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Masterclass Series Highlights: Docs By The Sea Alumni Case Study: <i>Aswang</i>

Masterclass Series Highlights: Docs By The Sea Alumni Case Study: Aswang

September, 15 - 2021

Alyx Arumpac is an alumni of Docs By The Sea 2017. She is the director of award-winning film Aswang (2019), a film about the impact of the Filipino’s government war on drugs.

The masterclass was moderated by Raymond Phathanavirangoon, SEAFIC Executive Director.

Did you always want to be a documentary filmmaker?

My thesis at the University of  the Philippines was a documentary about Muslim women in urban prisons on false drug charges. I didn’t think about it until 10 years later, but yes, I was always into documentary, and that’s why I went into current affairs. I’m really interested in human rights and social justice. Then I attended Docnomads Erasmus Mundus Joint Master from 2013 – 2015. I made two shorts Garage Inventory (2015) and Beast (2016) during my study, which was good for me later on because as a first-time filmmaker, people will look at your shorts to see what kind of film language I have and what kind of films I was interested in doing.

What is Aswang?

Aswang is a monster that we have in the Philippines. I think every culture has it. Everyone, every child knows about it because it’s used to scare us. It takes on different forms; it could be your friend, and then at night, he turns into a monster. It’s just everyone’s nightmares. It’s a generic thing for different types of monsters actually. Why the film became Aswang is because of this idea of fear mongering, spreading the fear, this fear of cultural impunity. That’s basically the entire idea of the project.

What are the labs/pitching forums that you have attended? How did you know about them?

The first lab I attended was Talents Tokyo in 2015, but it was for a different project. I really started developing Aswang in 2016. With Aswang, I have attended (1) Doc Station at Berlinale Talents, in which I have to apply with one pager; (2) Docs By The Sea, where I met my editor Anne Fabini, producers team from Norway, and Isabel Arrate Fernandez from IDFA Bertha Fund; (3) DOK Leipzig Co-Pro Market, which was not very successful because we were pitching the film too early, and we didn’t have a dossier and good film treatment; (4) DMZ Docs Project & DMZ Docs Fund (South Korea), where we got $8,000, the fund for first-time filmmaker; (5) IDFA Forum and IDFAcademy Summer School; and (6) Whickers TV and Film Awards Pitch.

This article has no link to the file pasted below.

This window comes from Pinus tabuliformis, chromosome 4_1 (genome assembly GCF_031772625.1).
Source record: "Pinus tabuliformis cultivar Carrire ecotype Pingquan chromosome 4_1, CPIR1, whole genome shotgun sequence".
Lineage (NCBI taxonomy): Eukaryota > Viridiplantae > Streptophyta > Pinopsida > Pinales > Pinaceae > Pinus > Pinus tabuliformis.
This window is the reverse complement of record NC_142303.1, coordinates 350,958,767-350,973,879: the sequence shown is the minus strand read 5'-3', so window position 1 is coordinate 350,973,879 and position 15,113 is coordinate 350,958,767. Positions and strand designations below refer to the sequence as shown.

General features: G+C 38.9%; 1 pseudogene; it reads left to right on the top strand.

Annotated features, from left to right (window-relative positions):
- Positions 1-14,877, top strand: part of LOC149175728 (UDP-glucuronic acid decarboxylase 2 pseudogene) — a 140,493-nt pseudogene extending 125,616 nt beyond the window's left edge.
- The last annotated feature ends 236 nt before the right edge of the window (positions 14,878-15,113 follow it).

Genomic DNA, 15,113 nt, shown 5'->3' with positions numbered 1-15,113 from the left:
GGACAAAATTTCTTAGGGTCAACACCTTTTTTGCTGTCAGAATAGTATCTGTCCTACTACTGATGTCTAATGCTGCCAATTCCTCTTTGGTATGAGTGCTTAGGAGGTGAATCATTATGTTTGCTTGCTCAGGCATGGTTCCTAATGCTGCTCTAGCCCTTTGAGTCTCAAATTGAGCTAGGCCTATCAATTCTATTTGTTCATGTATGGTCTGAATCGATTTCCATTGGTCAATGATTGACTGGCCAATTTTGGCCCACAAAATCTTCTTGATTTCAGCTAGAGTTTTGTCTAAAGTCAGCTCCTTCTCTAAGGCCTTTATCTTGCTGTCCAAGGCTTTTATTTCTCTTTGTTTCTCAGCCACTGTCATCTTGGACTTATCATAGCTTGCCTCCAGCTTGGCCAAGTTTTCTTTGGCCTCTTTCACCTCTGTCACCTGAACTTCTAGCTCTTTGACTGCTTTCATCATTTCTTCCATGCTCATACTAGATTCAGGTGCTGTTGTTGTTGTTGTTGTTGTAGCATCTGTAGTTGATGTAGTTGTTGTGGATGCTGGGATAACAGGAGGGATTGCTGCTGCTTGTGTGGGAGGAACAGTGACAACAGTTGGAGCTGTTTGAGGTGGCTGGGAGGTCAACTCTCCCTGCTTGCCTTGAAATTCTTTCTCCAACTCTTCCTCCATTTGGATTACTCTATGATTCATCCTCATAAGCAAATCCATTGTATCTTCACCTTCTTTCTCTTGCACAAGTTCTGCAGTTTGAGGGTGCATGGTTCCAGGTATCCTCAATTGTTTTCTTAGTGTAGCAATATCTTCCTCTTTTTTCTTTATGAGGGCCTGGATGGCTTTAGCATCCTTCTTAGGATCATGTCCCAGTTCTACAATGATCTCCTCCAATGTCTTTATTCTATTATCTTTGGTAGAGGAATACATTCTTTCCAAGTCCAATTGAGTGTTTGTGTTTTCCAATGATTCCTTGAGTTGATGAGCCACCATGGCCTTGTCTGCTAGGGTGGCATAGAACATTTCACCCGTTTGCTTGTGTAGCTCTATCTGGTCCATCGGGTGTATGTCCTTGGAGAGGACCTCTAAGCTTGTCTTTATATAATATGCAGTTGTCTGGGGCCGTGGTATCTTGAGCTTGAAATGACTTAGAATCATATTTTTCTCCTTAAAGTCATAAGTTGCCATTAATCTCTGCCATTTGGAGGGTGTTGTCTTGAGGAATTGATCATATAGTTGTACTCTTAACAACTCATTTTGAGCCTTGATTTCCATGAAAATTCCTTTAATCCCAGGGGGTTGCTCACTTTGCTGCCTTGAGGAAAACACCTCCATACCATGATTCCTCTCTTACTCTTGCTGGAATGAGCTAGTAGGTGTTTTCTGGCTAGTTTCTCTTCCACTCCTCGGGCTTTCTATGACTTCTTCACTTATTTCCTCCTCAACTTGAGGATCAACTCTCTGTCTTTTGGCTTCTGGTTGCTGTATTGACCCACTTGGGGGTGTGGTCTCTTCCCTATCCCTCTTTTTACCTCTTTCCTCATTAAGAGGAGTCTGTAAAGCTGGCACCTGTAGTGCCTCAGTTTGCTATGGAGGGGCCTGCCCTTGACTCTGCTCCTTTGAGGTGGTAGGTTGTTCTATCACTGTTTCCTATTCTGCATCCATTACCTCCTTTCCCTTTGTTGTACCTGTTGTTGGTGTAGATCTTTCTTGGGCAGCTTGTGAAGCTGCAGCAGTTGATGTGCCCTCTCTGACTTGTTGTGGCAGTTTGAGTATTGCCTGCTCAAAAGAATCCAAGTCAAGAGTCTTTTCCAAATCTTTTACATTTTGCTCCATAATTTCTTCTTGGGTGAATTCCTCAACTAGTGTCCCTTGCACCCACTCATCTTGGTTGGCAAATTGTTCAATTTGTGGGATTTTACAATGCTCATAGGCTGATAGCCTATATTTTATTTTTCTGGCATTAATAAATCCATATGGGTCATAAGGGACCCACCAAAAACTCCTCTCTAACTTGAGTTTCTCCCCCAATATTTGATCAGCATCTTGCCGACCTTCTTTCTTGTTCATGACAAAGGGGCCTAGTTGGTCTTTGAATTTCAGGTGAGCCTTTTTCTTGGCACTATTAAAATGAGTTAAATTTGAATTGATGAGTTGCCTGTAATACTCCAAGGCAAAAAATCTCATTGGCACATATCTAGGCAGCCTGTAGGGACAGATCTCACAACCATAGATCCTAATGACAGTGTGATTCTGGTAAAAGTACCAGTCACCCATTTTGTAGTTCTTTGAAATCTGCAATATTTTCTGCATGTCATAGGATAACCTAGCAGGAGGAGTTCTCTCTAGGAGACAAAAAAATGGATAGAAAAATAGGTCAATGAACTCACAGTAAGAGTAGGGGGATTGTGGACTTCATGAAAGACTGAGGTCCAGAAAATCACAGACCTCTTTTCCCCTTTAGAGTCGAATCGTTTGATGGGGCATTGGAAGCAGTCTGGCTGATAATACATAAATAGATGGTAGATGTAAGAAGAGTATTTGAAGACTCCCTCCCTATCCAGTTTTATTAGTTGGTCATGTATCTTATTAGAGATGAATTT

I learned about these programmes mostly from a lot of online research, from my French producers, Facebook, and some resources that list down these grants. I made a lot of tables with these grants, their deadlines, and requirements. Then, I made my application based on this list.

What is a good time to pitch in your view?

I would pitch when I have a good dossier, a good film treatment, and a really good trailer. You have to be able to show something to the people if they want to see the film more. And this is what happened to me at IDFA forum. I was pitching a lot, some people were interested, but we didn’t really have enough material to show them. Same thing with festivals, people would only really put their eyes on the project once. So, the timing is really important. And to me, application is only about two things: a very well-written dossier and good visual material. Also, writing is very important. If a director can’t write, a producer should write, if both cannot write, it’s good to work with a writer because early on it is very important to get funding.

How did you meet your producers?

I went to Berlinale Talents Doc Station. We were asked to write a one-pager, consisting of a synopsis, director intention, and a bit of bio, which was then circulated to producers and other people that might be interested. I met my first producer, my French producer here because he was interested in my one pager. Then Army, my local producer, came on board in March 2017. I know her because she is my sister’s friend.

Aswang is a Philippines, France, Norway, Qatar, Germany co-production. How did you manage to do so many things in multiple countries?

You have to be very organised with your materials. I actually made a database because we have so many materials that span years. I made an Excel for everything, with keywords, dates, and protagonists so that it’s easy for everyone else to access the materials. And with co-production, you really have to choose the right partners, and really have to think about what your partners can put in. At the very beginning you made a deal memo, toward the end you have a co-production deal.

How did you approach your subjects and build rapport with them?

I filmed so many people. The ones that made it to the final cut are the ones who look reflected very well on the camera, the ones that I have good relationships with.  If they are afraid, I wouldn’t push them anymore, if you feel it was being transactional like they wanted money, I didn’t do that anymore. I have a lot of discussion and negotiation with myself regarding this. I also consulted with brother Jun who was in the film. He is a priest, and he is used to dealing with people in trauma. Taking that advice and perspective is very important for me. Don’t do it alone! You have to talk to other people about this.